There’s something quintessentially American about Brian Buswell’s All American Do it Centers in western Wisconsin – and it’s not just the name. It’s the story of Buswell’s small business success, the way that he talks about it and what he chooses to do with it.
Buswell launched his business at the ripe age of 24 years old, shortly after graduating from college. It was a small 600 square foot store in Norwalk, Wisconsin (A location that has since closed.) For him, starting a business wasn’t as much as choice as it was a calling. “That’s what I was meant to do,” he says, “to own my own business.” Buswell got a job at a lumber yard, but quickly found a small lumber yard nearby that needed a new owner. With generous help from his parents, who risked their recently paid-off mortgage to finance the business, Buswell was able to get things off the ground. “At the time, I didn’t think that was a big deal,” Buswell says. “But now I look back, and that probably represented 80 percent of my parents’ net worth.”
“My wife, Deb, had a real good job at the VA, so we lived off that salary and left all the money in the business,” he said. “I didn’t take a salary out for seven years, so we were able to pay off the mortgage a lot of faster than you normally would. We wanted to get the farm released.”
Then in 1980, three years after the business opened, Buswell said he made the best business decision in his life — he joined forces with high school friend and CPA Todd Page and made him a minority partner.
Soon after Buswell and Page opened a store in Black River Falls and then Tomah.
“Eventually, we thought it was the best idea to move to Tomah,” he said. “It’s larger, and we built the store here and closed Norwalk. That was in 1994, and in 2004 we built Sparta, then we closed the Black River yard. Our most recent store was opened in 2014, an additional store in Richland Center.”
One reason for expanding the business the way they did, Buswell said, was to fill gaps in communities that didn’t have a home center — a business that combines everything a person needs to build and maintain a house such as hardware, lumber and shingles. He said it’s a one-stop-shop.
“None of the communities had a home center,” he said. “They had a hardware store and might have had a lumber yard, but they didn’t have a home center. So we try to fill that void, try to keep business local rather than going to the large population areas. That keeps the jobs here, keeps the money flowing in our own communities, and hopefully we do a good enough job that we earn peoples’ loyalty.”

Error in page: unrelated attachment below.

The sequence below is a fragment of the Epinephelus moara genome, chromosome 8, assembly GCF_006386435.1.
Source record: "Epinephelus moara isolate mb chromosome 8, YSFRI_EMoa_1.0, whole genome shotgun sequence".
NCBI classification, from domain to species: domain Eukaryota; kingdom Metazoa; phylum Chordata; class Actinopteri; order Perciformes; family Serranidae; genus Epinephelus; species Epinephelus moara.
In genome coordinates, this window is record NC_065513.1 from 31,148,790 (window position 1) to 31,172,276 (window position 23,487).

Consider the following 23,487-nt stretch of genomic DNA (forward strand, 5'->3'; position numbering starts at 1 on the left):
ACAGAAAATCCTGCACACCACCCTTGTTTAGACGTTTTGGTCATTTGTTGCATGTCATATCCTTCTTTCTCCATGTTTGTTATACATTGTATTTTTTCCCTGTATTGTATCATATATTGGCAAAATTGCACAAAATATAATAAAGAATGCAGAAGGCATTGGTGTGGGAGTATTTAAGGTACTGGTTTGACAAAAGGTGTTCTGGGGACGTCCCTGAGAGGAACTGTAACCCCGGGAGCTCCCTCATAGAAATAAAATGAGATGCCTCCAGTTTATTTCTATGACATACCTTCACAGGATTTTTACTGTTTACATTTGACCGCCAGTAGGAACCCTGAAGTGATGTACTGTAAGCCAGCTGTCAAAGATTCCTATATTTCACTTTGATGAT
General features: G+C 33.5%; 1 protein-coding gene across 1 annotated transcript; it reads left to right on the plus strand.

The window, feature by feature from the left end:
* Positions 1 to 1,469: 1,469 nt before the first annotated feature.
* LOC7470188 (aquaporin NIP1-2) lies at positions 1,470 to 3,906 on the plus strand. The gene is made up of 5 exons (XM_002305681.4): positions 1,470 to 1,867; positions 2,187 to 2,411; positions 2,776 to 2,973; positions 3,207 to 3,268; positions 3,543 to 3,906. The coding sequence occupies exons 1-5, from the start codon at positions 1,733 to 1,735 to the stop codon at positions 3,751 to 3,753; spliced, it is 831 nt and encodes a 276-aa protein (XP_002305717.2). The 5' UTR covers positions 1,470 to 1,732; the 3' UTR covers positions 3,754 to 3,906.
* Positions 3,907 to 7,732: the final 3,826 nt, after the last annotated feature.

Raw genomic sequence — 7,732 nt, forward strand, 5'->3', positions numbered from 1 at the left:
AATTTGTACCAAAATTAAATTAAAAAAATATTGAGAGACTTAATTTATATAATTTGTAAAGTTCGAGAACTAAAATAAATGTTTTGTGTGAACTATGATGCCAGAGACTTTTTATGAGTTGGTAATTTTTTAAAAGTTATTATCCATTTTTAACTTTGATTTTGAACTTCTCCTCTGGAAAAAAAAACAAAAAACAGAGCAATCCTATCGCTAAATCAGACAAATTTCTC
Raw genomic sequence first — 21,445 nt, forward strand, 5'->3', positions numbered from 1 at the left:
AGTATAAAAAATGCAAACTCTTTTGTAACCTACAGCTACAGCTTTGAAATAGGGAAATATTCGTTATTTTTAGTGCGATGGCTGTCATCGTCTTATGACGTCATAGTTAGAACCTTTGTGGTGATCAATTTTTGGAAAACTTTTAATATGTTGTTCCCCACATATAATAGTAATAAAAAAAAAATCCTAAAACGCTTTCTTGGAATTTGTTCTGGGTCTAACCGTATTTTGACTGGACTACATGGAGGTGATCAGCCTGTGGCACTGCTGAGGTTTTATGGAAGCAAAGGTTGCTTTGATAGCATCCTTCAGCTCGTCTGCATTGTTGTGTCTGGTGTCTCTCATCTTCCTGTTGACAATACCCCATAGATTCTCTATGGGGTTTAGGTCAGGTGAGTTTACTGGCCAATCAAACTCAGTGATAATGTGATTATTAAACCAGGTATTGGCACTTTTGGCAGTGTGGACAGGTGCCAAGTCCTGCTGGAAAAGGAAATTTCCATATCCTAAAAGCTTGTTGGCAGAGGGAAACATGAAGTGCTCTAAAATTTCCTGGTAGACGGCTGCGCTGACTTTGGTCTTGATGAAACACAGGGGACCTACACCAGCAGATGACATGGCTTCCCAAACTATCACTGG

When Buswell first started, he was one of two full-time employees at the lumber yard and hardware store. “We started with nothing,” he says. He didn’t take a salary for seven years. Now, All American Do it Center has grown to three locations and employs more than 100 people, including two of Buswell’s sons.
In the future Buswell hopes to turn the business over to his sons, Jacob and Matthew, and to see them take the business farther than he has.
“Our industry is consolidating,” he said. “There are fewer and fewer players, and the players that
remain are larger and larger, and it’s more competitive and more cutthroat. To play in that field you’re going to have to be on top of your game. … So they’re going to have to remain entrepreneurial, looking for opportunities. I think that’s the legacy that they’re going to have to expand on, how they’re going to have to grow and provide the store, our communities, with the services that they need.”
“It’s not me,” Buswell offers when asked about his success. “It’s a group effort.”
Now, Buswell offers advice for aspiring small business owners and material support to those in need. “Find a business that you can be passionate about, one that you can pour your heart and soul into,” he encourages aspiring entrepreneurs. Truly, Buswell is a testament to the success that passion and hard work can yield.
All American Do it Center supports a wide range of causes, including the Future Farmers of America, the local Lions Club and the Boys and Girls Club. In giving back, Buswell not only sets an example for others in his community, but he also proves the value of his business and earns the support of locals, something that he’s very concerned with.
“Local businesses have a duty to earn the support of customers,” he says. “It shouldn’t just come automatically.”